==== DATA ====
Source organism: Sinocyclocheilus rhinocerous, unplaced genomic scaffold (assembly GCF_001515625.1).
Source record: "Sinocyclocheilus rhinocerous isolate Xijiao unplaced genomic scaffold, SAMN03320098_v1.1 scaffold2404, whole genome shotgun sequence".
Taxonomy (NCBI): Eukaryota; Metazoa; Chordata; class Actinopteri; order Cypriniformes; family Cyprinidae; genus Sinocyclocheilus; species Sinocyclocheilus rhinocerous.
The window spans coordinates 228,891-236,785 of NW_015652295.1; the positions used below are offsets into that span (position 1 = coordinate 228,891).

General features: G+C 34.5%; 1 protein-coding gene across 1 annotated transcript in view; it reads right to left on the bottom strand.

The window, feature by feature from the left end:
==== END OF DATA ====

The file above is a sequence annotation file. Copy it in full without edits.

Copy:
Source organism: Sinocyclocheilus rhinocerous, unplaced genomic scaffold (assembly GCF_001515625.1).
Source record: "Sinocyclocheilus rhinocerous isolate Xijiao unplaced genomic scaffold, SAMN03320098_v1.1 scaffold2404, whole genome shotgun sequence".
Taxonomy (NCBI): Eukaryota; Metazoa; Chordata; class Actinopteri; order Cypriniformes; family Cyprinidae; genus Sinocyclocheilus; species Sinocyclocheilus rhinocerous.
The window spans coordinates 228,891-236,785 of NW_015652295.1; the positions used below are offsets into that span (position 1 = coordinate 228,891).

General features: G+C 34.5%; 1 protein-coding gene across 1 annotated transcript in view; it reads right to left on the bottom strand.

The window, feature by feature from the left end: